Timber continues to be on-trend as a much-favoured building material, especially in interior projects. A quality timber benchtop or tabletop can, for instance, be the perfect feature piece for any room.
Natural products are increasing in popularity in the building and construction sector and many are looking to timber as a way of bringing a slice of the Australian outdoors into the interior space.
In this blog, Market Timbers shares a few helpful tips for using a timber benchtop or tabletop in your next project.
Choosing the timber species
Your choice of wood will depend on the design you have decided for the room. When it comes down to it, there are three key differences between the various timber benchtop products: Colour tone, Grain pattern, and Durability.
These differences also dramatically expand the options you will have when matching your timber benchtop to the style of the room.
You’ll also have the option of many Australian native species and some non-native species depending on your supplier.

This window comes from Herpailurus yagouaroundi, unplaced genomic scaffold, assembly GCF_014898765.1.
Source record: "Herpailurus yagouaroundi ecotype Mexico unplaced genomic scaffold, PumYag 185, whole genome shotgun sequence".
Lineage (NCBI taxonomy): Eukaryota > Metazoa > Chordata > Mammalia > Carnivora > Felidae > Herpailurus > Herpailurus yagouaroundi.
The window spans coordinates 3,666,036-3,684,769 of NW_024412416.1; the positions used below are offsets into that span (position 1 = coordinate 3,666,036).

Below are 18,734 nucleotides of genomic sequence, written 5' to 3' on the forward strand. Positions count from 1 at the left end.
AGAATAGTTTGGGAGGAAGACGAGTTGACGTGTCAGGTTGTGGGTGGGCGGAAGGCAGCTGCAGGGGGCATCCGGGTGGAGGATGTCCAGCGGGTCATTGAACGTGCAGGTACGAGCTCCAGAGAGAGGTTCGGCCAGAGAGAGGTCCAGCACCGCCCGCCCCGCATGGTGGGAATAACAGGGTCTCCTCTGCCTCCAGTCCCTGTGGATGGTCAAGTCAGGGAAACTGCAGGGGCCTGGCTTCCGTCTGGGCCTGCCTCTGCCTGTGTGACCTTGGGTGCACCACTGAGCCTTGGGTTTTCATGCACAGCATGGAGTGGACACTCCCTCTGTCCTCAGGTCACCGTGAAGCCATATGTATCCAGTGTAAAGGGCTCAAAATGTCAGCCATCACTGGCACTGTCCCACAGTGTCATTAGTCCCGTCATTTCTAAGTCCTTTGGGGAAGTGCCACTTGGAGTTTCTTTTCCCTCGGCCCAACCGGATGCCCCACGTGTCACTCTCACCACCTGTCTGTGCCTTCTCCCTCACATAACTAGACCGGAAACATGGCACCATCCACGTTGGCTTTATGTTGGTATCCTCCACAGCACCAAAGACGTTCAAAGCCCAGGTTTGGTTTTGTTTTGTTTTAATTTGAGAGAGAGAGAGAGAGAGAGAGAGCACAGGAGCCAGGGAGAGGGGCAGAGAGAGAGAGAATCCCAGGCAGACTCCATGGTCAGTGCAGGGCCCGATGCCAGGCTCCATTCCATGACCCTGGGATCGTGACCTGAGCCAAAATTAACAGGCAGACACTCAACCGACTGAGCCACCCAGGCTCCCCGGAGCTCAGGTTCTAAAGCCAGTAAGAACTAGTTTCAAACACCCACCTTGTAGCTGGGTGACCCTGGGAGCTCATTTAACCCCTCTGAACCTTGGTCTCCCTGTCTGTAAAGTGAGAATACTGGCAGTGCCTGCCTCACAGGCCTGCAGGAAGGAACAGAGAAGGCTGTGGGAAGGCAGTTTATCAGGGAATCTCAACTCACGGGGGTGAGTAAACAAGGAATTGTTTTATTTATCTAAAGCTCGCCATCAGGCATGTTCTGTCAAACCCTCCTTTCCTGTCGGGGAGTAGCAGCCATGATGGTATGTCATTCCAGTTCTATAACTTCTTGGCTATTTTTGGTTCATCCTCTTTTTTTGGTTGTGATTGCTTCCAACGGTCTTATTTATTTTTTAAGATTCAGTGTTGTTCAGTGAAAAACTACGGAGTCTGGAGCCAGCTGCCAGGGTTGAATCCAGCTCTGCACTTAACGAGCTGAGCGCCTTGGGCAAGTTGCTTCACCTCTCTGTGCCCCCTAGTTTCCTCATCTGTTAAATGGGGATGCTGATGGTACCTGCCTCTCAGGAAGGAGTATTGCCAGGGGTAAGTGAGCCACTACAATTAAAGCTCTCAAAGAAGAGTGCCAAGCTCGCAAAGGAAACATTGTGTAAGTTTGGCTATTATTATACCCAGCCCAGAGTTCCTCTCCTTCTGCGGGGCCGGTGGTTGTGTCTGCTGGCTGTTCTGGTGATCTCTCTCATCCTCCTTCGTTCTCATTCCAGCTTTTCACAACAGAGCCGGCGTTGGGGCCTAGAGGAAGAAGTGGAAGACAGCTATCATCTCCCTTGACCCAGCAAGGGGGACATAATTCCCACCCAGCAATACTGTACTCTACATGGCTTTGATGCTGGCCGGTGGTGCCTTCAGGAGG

Australian native timber species
Australia is home to a wide variety of beautiful solid timber species. Below is a guide for some of our native species:
- Victorian Ash
- Tasmanian Oak
- White Mahogany
- Wormy Chestnut
- Red Mahogany
- Blue Gum
Brown – Dark Brown
Non-native timber species
International timber species that are fit for benchtops and available in Australia include:
- European Oak
- American Oak
- European Beech Joinery (BauBuche)
Application of timber benchtops
There are many different ways that timber benchtop products can be used in a home. These include:
- Kitchen Island
Pros and cons of timber benchtops
Timber benchtops will be a lot cheaper than quartz and engineered stone alternatives. However, if timber doesn’t fit your budget, you could consider a laminate benchtop.
Long-term care for timber benchtops begins at the time of installation when you need to ensure it has been coated. Once it has been installed, coat your benchtop to increase durability as well as heat and stain resistance. Be mindful of this coating and make sure to recoat once it has worn down.
Being a softer benchtop material, solid timber is more vulnerable to scratches, chipping and staining. You can prevent damage to your timber benchtop surface by using chopping boards and heat mats when operating on the surface.